Digital Rights Management (DRM) is a technology that protects sensitive information from unauthorized access and use. DRM enables both encryption (rendering your data unreadable by an unauthorized user), and rights management (the ability to decide what actions an authorized user can perform with your data; e.g., print, edit, copy).

DRM is also called IRM (Information Rights Management) and Microsoft’s DRM product is called RMS (Rights Management Services).

DLP (Data Leak Prevention/Protection) is a technology that attempts to prohibit the movement of data via various egress vectors (USB thumb drive or email, for example) through the use of rules that define what kinds of data movement are allowed. DLP typically requires the use of an endpoint agent specific to the vendor whose DLP solution you have deployed. Where the DLP agent is not deployed, the DLP rules will not be effective, but the data is still accessible (unless otherwise encrypted). DLP is considered an endpoint-centric solution meaning that in order to take advantage of this kind of solution, you must be able to control the endpoint (desktop, laptop, mobile device, etc.)

DRM (Digital Rights Management) is a technology that attempts to protect the contents of a file by providing encryption and rights management to determine who can perform what actions on a given piece of data. DRM typically requires a specific endpoint application that can unencrypt and manage the assigned rights of the data. Where the endpoint application is not present, the data is unreadable and unusable.

These two technologies approach solving the same security issue from different angles. They are not, however, mutually exclusive with recent DLP products being able to both recognize and (in some cases) apply DLP protections to data that will move off the protected endpoint.

RMS (Rights Management Services) from Microsoft is the backend encryption and rights management framework for our rms:anywhere™ solution. RMS can be used to provide encryption for any file type, and can also provide granular rights management for Microsoft Office file types: xls(x), doc(x), ppt(x), xps. PDFs are covered as well. As Microsoft adds new file types, our solution can also incorporate those same file types.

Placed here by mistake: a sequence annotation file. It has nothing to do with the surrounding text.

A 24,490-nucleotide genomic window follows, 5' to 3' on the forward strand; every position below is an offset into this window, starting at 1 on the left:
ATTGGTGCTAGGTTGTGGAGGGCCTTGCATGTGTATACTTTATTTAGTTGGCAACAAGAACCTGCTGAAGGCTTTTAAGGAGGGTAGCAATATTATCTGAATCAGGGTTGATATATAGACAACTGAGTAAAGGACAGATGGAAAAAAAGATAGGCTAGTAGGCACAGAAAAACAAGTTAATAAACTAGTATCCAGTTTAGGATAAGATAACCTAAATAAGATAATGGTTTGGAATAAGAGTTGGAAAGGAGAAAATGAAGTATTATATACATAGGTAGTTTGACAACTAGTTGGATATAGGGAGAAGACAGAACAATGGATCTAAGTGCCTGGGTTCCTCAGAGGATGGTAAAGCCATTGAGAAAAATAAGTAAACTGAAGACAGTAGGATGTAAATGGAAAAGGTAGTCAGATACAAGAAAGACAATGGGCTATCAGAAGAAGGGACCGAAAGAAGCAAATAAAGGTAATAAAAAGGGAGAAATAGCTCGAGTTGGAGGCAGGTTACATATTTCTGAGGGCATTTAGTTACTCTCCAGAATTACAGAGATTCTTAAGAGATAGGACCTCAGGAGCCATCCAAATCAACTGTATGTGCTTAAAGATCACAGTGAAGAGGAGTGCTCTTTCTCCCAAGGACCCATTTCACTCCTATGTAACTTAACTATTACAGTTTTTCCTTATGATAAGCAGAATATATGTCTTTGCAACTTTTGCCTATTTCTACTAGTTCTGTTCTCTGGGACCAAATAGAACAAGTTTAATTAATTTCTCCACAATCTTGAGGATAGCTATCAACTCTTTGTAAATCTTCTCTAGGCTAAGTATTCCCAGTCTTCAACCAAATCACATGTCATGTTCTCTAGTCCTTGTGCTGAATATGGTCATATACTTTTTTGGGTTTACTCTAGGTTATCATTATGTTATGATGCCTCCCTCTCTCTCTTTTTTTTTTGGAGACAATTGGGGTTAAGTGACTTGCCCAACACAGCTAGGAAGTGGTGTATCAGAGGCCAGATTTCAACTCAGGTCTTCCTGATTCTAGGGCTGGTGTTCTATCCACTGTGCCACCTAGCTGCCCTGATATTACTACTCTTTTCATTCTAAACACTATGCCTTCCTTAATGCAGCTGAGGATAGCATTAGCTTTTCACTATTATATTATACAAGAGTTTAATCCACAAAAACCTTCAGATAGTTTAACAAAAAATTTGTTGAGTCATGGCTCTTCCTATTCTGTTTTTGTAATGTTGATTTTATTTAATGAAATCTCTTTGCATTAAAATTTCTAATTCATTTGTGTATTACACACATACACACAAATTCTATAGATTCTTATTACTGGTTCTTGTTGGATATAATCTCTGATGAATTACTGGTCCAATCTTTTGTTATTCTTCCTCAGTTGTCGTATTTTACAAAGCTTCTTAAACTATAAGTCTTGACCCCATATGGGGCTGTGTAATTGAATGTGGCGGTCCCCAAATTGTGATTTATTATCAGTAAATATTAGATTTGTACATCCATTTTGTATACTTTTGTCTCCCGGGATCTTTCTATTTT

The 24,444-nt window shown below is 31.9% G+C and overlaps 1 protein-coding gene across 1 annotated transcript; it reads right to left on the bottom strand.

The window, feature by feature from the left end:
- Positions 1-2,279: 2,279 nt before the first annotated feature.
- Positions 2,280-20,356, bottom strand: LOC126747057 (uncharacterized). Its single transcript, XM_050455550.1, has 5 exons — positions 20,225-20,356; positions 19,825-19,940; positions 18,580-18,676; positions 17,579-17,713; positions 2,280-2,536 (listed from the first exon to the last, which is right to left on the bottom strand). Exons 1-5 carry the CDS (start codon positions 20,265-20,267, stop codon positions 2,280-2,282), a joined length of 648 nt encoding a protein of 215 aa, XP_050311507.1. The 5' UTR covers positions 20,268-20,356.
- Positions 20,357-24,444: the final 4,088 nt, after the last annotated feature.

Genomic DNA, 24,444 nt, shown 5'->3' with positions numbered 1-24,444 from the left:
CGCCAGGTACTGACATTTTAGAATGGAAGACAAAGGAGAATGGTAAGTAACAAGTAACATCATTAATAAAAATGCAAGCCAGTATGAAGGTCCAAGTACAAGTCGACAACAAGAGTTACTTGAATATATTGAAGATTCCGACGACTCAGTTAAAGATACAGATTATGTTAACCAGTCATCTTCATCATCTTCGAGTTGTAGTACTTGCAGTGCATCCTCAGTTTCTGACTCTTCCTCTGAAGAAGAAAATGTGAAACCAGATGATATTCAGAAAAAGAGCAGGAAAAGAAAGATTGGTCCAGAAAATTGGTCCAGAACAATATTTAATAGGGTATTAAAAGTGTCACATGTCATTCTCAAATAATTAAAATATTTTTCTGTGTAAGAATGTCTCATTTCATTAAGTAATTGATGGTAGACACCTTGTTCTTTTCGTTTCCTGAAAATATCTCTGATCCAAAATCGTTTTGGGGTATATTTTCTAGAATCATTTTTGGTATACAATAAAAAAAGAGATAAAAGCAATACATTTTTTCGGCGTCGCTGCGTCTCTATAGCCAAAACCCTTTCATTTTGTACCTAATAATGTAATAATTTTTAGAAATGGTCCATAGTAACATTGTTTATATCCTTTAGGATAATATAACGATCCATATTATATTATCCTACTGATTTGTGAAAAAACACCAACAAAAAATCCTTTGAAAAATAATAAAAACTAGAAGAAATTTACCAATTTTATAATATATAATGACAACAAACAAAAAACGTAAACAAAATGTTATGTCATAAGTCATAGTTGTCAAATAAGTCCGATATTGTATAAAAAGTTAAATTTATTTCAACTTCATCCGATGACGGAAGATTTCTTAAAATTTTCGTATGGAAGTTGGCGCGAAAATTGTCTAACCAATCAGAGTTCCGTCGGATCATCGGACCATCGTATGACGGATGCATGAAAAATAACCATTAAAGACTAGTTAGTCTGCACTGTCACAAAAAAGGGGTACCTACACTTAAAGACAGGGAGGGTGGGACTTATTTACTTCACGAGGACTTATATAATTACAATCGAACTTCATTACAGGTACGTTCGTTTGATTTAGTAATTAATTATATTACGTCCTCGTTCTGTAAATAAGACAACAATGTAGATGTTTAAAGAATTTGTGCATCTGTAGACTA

RMS-protected content can be used by “RMS-enlightened” applications such as the Microsoft Office suite (version 2013 or later) for standard office files. PDFs can be used with the RMS Sharing Application which includes a PDF reader for protected PDFs.

RMS client-side applications are available for mobile (iPhone), Mac (OS-X), and various flavors of Linux ensuring that your protected content can be consumed on a variety of devices while maintaining a high level of security.

You do. Because rms:anywhere™ leverages your ADRMS or Azure RMS infrastructure, you decide how your private keys are managed. For ADRMS, your Windows Domain support group will typically have access to the keys. In Azure RMS, you can leverage a HSM (Hardware Security Module) to provide RMS keys to Microsoft in a way that even they can’t access them.

Contrast this with some custom rights management providers where they control the encryption keys for your data. In some cases, they keep unencrypted copies of your data and the keys to the encrypted copies.

“Three can keep a secret, if two of them are dead.” — Benjamin Franklin